For over a hundred years before "useful" entered our language, "utile" served us well on its own. We borrowed "utile" from Middle French in the 15th century. The French derived it from Latin "utilis," meaning "useful," which in turn comes from "uti," meaning "to use." "Uti" (the past participle of which is "usus") is also the source of our "use" and "useful." We've been using "use" since at least the 13th century, but we didn't acquire "useful" until the late 16th century, when William Shakespeare inserted it into King John. Needless to say, we've come to prefer "useful" over "utile" since then, though "utile" functions as a very usable synonym. Other handy terms derived from "uti" include "utilize," "usury," "abuse" and "utensil."
There are a handful of verses in the NASB that contain the word useful. One of them in particular comes to mind:
Therefore, if anyone cleanses himself from these things, he will be a vessel for honor, sanctified, useful to the Master, prepared for every good work. Now flee from youthful lusts and pursue righteousness, faith, love and peace, with those who call on the Lord from a pure heart. But refuse foolish and ignorant speculations, knowing that they produce quarrels. (2 Timothy 2:21-23)
"...useful to the Master, prepared for every good work..." That sounds familiar:
You, however, continue in the things you have learned and become convinced of, knowing from whom you have learned them, and that from childhood you have known the sacred writings which are able to give you the wisdom that leads to salvation through faith which is in Christ Jesus. All Scripture is inspired by God and profitable for teaching, for reproof, for correction, for training in righteousness; so that the man of God may be adequate, equipped for every good work. (2 Timothy 3:14-17)
Paul tells Timothy that the "sacred writings" that he had known "from childhood" (i.e. the Tanakh) are able to give him the wisdom that leads to salvation through faith.
He goes on to say that all Scripture is something beyond utile: it is profitable. It is profitable for teaching, reproof, correction, and training in righteousness.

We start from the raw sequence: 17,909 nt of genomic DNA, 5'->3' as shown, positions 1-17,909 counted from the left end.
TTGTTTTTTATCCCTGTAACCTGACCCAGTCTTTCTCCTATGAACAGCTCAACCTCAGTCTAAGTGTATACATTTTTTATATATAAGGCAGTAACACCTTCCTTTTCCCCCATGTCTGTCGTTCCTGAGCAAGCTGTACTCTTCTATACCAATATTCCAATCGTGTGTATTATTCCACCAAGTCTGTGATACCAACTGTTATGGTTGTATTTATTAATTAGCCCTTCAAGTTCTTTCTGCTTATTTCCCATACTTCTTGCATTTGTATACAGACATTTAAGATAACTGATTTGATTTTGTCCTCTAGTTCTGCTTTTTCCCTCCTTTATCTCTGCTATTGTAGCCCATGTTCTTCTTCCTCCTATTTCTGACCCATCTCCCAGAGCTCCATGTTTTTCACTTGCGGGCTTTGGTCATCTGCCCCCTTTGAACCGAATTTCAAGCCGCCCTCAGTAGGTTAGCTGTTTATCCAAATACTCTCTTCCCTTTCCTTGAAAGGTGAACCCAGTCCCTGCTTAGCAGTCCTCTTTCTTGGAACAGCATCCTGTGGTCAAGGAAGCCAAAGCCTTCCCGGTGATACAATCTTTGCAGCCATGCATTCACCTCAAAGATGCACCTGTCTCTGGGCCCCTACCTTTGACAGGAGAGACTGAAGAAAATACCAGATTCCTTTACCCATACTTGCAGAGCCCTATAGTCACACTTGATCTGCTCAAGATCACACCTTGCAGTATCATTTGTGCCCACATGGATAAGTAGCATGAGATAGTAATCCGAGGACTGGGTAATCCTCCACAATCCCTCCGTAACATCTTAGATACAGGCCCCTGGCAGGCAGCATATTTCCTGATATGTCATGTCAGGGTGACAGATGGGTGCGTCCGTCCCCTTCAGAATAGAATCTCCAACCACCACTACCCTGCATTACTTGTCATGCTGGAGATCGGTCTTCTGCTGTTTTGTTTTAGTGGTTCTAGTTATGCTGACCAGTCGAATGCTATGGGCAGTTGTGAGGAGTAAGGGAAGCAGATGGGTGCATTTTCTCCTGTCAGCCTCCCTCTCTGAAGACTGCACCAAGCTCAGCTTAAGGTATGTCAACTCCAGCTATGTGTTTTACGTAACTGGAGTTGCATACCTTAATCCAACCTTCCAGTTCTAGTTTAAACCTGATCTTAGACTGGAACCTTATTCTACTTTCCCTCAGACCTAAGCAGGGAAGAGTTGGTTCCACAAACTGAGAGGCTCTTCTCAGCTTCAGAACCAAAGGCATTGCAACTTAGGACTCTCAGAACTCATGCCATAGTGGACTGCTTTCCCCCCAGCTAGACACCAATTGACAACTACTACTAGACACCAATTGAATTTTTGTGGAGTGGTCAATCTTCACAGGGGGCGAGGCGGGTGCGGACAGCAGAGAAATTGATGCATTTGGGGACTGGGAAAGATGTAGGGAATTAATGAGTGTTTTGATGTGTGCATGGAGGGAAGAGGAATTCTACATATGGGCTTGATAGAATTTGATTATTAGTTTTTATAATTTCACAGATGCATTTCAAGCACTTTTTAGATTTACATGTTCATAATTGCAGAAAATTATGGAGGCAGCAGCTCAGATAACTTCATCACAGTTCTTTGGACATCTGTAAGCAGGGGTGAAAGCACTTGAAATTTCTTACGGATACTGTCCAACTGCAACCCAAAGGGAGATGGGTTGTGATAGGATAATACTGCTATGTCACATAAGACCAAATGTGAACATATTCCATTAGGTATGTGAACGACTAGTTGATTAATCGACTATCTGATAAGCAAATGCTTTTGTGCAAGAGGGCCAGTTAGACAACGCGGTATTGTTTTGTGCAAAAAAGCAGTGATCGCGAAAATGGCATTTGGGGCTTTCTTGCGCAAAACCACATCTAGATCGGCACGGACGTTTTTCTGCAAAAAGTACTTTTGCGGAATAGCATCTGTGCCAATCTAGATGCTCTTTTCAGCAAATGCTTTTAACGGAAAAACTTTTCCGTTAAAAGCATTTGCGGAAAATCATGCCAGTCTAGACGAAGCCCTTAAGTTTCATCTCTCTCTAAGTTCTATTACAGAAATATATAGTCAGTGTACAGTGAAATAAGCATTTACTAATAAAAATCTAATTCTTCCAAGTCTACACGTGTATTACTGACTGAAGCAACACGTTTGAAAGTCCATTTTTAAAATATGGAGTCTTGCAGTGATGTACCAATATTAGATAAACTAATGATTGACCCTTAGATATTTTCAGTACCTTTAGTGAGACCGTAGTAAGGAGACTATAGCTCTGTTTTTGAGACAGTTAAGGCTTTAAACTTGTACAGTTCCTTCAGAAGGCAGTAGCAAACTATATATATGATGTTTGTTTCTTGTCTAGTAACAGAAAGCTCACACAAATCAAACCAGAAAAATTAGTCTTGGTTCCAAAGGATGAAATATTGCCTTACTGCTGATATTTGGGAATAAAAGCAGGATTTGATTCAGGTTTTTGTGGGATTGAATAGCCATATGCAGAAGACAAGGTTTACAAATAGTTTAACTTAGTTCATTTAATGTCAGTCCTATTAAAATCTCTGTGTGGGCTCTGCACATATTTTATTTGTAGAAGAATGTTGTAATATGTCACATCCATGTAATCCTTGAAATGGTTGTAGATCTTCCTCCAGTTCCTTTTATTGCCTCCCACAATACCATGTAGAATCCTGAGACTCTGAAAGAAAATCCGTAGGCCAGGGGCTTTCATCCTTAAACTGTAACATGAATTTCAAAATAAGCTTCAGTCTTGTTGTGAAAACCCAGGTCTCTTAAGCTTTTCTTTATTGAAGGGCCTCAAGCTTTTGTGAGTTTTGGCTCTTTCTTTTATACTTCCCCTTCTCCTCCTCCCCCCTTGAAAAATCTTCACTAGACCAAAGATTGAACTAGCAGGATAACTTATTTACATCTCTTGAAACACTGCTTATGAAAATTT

Passages like these come to mind:
'For I am the LORD your God. Consecrate yourselves therefore, and be holy, for I am holy. And you shall not make yourselves unclean with any of the swarming things that swarm on the earth. For I am the LORD who brought you up from the land of Egypt to be your God; thus you shall be holy, for I am holy.' (Leviticus 11:44-45)
Speak to all the congregation of the sons of Israel and say to them, 'You shall be holy, for I the LORD your God am holy." (Leviticus 19:2)
'You shall consecrate yourselves therefore and be holy, for I am the LORD your God. You shall keep My statutes and practice them; I am the LORD who sanctifies you. (Leviticus 20:7-8)
'Thus you are to be holy to Me, for I the LORD am holy; and I have set you apart from the peoples to be Mine. (Leviticus 20:26)
What do we find in these chapters of Scripture where G-d says "do this and be holy for I the LORD your G-d am holy"?
Leviticus 11- laws regarding what is and what is not suitable for food.
Leviticus 19- practical laws for daily living.
Leviticus 20- laws regarding what is and what is not suitable in sexual relationships.
We do not have a G-d who is remote or distant (Deuteronomy 4:7). We do not have a G-d who requires some arcane religious rites (Psalm 19:7). We do not have a G-d who asks us to do what is impossible (Deuteronomy 30:11-14).
G-d takes the everyday, mundane activities of life and elevates them to matters of holiness and G-dliness in order that we may be holy as He is holy. And we know that we are able to obey these commandments because we can do all things through the Messiah Yeshua who strengthens us. (Philippians 4:13)